During the last three decades or so there has been a significant growth of extreme right voter support, in Europe and elsewhere in the world. The chapters in this book look at an earlier period before most of this increase. Comprising eight previously published articles or book chapters and two hitherto unpublished studies, this book gives extended accounts of the major extreme-right political parties or movements in a number of west European countries, looking both at their antecedents and also at their their support and significance in the 1980s and early 1990s.
The countries covered in detail are France, the Federal Republic of Germany (old and new regions), the Netherlands, Belgium, Switzerland, and Austria. During the last three decades some earlier parties of the extreme right in these west European countries have disappeared into oblivion, to be superseded by replacements; others have survived and flourished. Given the date when most of these chapters were written, they are now to be regarded as contributions to a modern history about the status and relevance of the respective parties or movements. The book also includes an introductory essay that discusses issues arising from the disputed labelling terminology used to describe such parties and identifies themes that feature in the more recent literature about the subsequent and current state of the extreme right in Europe.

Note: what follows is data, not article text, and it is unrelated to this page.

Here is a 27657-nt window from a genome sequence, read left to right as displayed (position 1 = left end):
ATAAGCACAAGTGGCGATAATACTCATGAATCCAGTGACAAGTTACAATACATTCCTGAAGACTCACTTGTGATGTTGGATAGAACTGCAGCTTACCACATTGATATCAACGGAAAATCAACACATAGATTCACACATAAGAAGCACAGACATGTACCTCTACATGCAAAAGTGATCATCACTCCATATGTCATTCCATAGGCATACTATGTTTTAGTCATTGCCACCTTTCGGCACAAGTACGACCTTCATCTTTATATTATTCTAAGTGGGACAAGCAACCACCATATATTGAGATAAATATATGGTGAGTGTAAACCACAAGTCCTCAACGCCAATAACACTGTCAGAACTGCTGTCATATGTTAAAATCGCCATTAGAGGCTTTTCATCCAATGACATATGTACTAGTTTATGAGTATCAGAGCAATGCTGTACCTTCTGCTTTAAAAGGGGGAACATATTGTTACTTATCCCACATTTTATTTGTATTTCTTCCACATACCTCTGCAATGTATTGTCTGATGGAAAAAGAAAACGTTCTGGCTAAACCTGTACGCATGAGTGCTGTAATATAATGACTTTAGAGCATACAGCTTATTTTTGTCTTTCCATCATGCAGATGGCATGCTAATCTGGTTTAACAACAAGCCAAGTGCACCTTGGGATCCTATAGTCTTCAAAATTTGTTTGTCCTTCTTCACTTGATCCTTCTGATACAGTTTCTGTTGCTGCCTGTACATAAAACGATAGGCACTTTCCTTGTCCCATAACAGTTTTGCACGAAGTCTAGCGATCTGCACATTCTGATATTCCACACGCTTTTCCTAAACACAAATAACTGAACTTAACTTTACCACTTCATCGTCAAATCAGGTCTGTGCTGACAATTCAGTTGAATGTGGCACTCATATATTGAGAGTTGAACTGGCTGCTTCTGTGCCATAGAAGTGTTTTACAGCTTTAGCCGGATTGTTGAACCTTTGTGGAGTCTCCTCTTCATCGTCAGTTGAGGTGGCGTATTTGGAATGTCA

The book will be of particular interest to researchers on the contemporary politics of the extreme-right in Europe, as well as being a valuable resource for those teaching courses on this topic or on general political sociology.